R-word and Genius: Situationally Mute Hyperlexic Autistic

A young Black girl stares at the camera holding a microphone and wearing an anxious expression. A zipper is over her mouth.
Ear readers, press play to listen to this page in the selected language.

When I was a kid, school didn’t know I could read because I wouldn’t read aloud. Situational mutism and exposure anxiety locked my lips.

One day, in a quiet corner with a semblance of psychological safety, I quietly, in a whisper, read a book cover to cover to my teacher and said, “Can I go now?”

I’m hyperlexic.

And autistic.

During my school career, I was both r-word and genius.

In a culture that conflates eye-reading with intelligence, my course and fortunes changed when school noticed that I could not only read, I could read anything. I went from being a full time r-word to a part time one, depending on who was in the room with me and if I felt safe enough speak.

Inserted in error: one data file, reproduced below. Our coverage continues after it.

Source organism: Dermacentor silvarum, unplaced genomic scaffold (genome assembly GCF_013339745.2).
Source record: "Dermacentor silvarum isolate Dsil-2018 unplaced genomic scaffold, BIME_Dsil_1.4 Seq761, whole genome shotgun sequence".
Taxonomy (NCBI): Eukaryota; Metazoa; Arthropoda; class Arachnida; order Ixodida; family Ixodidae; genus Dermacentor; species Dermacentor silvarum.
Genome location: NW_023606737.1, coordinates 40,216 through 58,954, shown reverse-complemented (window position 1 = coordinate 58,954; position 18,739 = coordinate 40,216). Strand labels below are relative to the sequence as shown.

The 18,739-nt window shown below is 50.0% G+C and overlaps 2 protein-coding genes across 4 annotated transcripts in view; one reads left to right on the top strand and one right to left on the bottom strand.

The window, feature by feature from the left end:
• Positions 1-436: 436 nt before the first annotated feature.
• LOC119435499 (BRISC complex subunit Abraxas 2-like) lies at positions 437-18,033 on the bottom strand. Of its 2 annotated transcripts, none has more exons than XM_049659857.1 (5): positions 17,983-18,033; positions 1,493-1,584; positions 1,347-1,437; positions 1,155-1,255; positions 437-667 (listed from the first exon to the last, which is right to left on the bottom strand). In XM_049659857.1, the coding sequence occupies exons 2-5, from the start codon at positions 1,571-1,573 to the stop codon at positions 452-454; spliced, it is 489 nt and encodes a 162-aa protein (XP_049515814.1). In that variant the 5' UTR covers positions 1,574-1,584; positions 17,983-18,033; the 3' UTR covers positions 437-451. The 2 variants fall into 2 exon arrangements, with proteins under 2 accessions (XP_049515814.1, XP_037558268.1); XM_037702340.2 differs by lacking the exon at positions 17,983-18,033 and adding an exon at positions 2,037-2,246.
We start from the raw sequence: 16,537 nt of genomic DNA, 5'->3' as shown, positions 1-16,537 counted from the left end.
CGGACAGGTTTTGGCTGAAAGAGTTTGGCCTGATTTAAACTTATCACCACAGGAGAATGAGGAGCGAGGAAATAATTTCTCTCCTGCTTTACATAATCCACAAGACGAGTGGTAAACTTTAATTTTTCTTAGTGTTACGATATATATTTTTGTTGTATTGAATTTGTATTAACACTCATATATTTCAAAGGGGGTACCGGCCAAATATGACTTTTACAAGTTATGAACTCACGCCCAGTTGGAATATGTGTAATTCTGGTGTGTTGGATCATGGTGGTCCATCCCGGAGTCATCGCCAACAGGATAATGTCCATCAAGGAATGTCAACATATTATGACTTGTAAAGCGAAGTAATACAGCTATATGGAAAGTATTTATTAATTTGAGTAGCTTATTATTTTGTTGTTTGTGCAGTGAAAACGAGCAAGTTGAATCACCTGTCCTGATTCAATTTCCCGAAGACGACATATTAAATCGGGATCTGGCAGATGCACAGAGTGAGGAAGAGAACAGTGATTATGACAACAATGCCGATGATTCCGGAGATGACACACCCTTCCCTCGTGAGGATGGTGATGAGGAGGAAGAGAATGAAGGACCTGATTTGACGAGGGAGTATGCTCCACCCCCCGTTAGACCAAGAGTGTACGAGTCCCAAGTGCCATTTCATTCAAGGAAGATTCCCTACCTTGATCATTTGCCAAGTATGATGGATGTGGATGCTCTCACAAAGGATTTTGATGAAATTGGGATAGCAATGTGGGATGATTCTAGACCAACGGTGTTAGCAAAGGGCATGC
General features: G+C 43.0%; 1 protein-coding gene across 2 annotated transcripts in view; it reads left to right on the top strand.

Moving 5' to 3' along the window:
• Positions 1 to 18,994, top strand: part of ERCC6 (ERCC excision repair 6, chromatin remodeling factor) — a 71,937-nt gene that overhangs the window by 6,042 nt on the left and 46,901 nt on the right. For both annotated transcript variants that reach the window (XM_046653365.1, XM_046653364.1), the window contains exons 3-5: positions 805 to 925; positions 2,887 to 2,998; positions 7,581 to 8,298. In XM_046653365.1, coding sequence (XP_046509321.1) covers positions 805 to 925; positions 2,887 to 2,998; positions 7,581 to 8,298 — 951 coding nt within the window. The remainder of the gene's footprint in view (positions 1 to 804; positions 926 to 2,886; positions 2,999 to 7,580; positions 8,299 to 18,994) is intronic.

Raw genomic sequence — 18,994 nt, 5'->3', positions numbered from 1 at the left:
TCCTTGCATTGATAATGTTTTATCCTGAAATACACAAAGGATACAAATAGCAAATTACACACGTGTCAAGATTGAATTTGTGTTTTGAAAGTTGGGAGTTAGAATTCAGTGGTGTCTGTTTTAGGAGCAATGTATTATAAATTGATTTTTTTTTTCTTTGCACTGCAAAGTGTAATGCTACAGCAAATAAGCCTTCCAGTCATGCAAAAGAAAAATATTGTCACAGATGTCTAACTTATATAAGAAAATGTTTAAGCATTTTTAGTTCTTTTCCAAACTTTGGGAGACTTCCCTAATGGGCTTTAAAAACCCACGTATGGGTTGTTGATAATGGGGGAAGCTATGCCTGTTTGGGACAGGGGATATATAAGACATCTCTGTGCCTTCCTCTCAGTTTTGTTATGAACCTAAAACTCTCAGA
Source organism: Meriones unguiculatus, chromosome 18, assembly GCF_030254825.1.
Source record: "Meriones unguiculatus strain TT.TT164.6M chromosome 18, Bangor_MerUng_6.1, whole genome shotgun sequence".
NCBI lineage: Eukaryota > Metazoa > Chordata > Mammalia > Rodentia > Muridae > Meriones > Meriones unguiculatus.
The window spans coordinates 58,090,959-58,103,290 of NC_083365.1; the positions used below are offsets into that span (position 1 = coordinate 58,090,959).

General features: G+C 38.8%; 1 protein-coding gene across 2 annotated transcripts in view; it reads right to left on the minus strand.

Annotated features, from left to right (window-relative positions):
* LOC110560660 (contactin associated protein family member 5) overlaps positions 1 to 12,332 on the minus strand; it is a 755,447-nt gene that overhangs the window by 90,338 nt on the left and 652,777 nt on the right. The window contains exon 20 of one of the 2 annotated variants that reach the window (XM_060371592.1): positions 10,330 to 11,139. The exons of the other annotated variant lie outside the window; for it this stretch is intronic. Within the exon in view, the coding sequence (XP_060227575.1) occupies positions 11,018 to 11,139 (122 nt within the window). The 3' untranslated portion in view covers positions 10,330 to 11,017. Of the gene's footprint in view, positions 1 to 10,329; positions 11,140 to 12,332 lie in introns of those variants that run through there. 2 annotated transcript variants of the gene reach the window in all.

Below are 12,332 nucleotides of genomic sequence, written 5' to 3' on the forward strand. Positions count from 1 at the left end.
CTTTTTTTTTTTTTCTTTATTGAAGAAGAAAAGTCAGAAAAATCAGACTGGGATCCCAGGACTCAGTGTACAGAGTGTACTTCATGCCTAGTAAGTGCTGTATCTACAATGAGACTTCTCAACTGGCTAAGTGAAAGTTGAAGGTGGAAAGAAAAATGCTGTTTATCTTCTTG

R-word and genius. The difference in impressions is due to psychological safety, it’s presence and absence.

Autistic people are psychological safety barometers, and we’ve turned classrooms into a hell for autism.

Further reading,

Published by Ryan Boren

#ActuallyAutistic retired technologist turned wannabe-sociologist. Equity literate education, respectfully connected parenting, passion-based learning, indie ed-tech, neurodiversity, social model of disability, design for real life, inclusion, open web, open source. he/they

Leave a Reply